Issues of equity and power asymmetry in global partnerships are driving the current discussion of decolonizing global health (DGH). Partnerships among institutions in high-income countries (HICs), sometimes also referred to as the Global North, and low- and middle-income countries (LMICs), also referred to as the Global South, have been the bedrock of global collaborations for decades. Within the past few years, however, there has been considerable discussion among global health practitioners in both HICs and LMICs of a perceived imbalance inherent in the current system, stemming from the legacy of former colonial relationships and power inequities. The consensus is that there is a need for a reexamination of the assumptions and practices underpinning global health partnerships, including the inequitable power dynamics and neocolonialist assumptions that have been long ignored [1, 2, 3, 4, 5].
The call to recognize the colonial legacies of the past and to change the structures within which global health currently operates is fueling the global debate about diversity, equity, and inclusion. . The issue, however, is not a new one. Linda Tuhiwai Smith, a Maori leader in indigenous education in New Zealand, eloquently and powerfully wrote in 1999 about scientific racism and how it has remained foundational to academic knowledge and research practices . Decades later, the current system continues to perpetuate existing power imbalances as the legacies of colonialism and its lingering impact contribute to the inequity between HICs and LMICs, and that neocolonialism (e.g., the use of economic, political, cultural, or other pressures to control or influence other countries, especially former dependencies) serves to perpetuate and reinforce the colonialist paradigm of control and influence through unrecognized actions, behaviors, attitudes, and beliefs [8, 9].
While there is general agreement among those engaged in global health partnerships that the current system needs to be made more equitable, suggestions for effecting change vary greatly, and moving from rhetoric to reform is complicated. For example, decolonizing global health is a complex term that may mean different things to different people. There are divergent views about the best approaches to achieving the decolonization of global health and what that might eventually look like. Moreover, there is a lack of a coherent set of principles, approaches and tools, which individually and collectively hamper the ability to arrive at consensus definition.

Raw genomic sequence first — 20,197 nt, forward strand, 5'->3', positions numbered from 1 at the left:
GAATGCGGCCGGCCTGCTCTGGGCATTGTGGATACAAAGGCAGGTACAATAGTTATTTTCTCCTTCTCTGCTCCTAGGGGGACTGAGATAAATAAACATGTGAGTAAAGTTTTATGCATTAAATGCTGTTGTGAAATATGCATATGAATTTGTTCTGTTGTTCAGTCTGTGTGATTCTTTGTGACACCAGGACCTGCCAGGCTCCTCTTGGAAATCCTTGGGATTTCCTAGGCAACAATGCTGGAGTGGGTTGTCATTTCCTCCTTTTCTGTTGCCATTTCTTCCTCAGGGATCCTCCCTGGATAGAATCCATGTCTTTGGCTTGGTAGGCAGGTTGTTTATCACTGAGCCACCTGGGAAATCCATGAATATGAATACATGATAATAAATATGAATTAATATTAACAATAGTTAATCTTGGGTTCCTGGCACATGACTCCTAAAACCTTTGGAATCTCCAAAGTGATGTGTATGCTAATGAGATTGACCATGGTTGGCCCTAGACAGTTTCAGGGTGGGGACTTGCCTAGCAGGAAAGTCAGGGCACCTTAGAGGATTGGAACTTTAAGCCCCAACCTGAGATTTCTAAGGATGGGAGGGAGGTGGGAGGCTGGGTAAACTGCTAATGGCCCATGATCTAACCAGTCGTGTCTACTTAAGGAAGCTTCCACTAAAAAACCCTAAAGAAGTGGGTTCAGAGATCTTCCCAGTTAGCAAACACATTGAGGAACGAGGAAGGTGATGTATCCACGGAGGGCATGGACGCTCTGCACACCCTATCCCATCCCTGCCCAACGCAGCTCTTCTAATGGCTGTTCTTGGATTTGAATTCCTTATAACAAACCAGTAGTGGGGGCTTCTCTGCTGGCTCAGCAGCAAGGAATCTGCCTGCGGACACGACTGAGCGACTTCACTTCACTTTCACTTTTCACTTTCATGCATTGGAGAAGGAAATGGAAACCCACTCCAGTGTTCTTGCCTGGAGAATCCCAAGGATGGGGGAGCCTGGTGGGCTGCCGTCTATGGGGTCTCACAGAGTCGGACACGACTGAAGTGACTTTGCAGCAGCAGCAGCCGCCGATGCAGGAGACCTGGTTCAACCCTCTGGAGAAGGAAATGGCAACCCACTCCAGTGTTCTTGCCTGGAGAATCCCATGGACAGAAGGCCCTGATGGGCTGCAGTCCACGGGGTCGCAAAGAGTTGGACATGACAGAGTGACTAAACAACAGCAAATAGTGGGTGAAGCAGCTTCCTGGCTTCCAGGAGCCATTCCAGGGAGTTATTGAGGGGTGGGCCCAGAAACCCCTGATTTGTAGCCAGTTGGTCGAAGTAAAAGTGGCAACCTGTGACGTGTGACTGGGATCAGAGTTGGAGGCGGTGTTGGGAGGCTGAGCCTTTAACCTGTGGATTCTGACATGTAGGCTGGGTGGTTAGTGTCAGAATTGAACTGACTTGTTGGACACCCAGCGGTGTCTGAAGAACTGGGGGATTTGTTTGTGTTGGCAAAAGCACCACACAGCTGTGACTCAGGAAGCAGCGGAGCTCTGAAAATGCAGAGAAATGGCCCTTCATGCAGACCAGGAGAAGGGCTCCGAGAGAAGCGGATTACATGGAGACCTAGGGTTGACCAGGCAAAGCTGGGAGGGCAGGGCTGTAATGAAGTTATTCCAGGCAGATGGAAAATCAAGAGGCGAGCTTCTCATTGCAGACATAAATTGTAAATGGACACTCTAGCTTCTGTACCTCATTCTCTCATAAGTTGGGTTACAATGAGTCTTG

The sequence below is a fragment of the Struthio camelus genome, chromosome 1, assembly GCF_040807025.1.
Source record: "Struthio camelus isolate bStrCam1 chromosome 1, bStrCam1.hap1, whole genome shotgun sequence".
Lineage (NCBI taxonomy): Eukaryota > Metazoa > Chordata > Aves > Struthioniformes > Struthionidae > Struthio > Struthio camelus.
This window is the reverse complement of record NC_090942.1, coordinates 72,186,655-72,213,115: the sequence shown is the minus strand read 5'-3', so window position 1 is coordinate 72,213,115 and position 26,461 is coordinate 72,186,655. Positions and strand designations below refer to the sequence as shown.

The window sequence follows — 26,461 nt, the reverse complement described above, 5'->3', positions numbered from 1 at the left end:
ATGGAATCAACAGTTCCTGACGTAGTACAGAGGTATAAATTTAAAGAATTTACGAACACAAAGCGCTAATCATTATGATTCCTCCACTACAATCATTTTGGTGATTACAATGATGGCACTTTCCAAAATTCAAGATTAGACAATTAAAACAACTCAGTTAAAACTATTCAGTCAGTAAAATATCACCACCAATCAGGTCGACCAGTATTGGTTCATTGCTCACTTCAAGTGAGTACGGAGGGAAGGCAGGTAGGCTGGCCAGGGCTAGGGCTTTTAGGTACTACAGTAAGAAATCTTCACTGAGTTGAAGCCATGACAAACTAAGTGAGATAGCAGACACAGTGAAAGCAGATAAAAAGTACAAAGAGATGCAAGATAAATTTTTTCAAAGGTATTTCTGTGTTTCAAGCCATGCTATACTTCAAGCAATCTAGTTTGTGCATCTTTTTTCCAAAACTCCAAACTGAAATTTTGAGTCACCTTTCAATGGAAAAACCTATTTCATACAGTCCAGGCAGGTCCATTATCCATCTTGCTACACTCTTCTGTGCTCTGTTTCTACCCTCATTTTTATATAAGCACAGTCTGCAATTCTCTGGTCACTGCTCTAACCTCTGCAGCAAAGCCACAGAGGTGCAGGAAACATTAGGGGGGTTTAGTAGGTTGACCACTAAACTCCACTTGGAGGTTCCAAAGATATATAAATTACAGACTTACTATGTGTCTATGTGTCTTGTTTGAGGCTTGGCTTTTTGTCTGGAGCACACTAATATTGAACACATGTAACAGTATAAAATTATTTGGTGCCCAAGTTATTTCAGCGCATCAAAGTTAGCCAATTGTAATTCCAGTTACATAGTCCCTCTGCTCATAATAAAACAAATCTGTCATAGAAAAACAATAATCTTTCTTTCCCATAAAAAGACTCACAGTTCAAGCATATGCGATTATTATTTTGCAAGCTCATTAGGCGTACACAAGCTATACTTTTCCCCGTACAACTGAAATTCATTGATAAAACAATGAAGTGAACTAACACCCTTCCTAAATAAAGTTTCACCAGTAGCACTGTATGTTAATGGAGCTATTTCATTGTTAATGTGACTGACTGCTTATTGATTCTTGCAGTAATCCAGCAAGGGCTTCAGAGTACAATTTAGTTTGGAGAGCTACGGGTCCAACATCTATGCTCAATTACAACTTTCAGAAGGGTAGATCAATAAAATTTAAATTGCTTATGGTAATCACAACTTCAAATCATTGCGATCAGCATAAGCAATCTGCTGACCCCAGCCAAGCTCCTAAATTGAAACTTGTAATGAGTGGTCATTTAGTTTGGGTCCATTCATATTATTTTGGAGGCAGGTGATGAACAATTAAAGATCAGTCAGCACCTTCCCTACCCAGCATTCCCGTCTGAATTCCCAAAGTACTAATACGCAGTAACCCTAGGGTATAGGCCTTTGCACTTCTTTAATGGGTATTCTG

The growing awareness of colonialism’s role in global health partnerships between HICs and LMICs and the associated calls for decolonization in global health has led to calls for a paradigm shift that would lead to new ways of engagement and partnership, as well as an acknowledgement that colonialism, racism, sexism, and capitalism contribute to inequity. Presently, HIC institutions (academic and funders) consciously or unconsciously create a situation in which global health remains much too centered on individuals and agencies in HICs at the expense of the partners in LMICs. The HIC institution generally sets the research agenda, formulates the research questions, designs the study, obtains the funding, retains most of the overheads, conducts the analyses, presents the findings at conferences, and publishes the findings in English in journals that may be unavailable and/or unaffordable to their partner in the LMIC where the study is actually conducted.
In 2021, the Consortium of Universities for Global Health (CUGH) established a working group of LMIC, HIC, and indigenous voices to address the issue of DGH. To gain a more complete understanding of perceptions of equity and power imbalances in global health partnerships, a survey was conducted. The target audience included members of CUGH engaged in global health research as well as members of the African Forum for Research and Education in Health (AFREhealth), an interdisciplinary health professional grouping that seeks to improve the quality of health care in Africa through research, education, and capacity building. The survey instrument consisted of 10 closed- and open-ended questions and was drafted with input from the working group members from both HICs and LMICs. An online anonymous survey link was emailed to 170 individuals in December 2021, with a follow up reminder sent in January 2022. The following provides a summary of the quantitative and qualitative findings.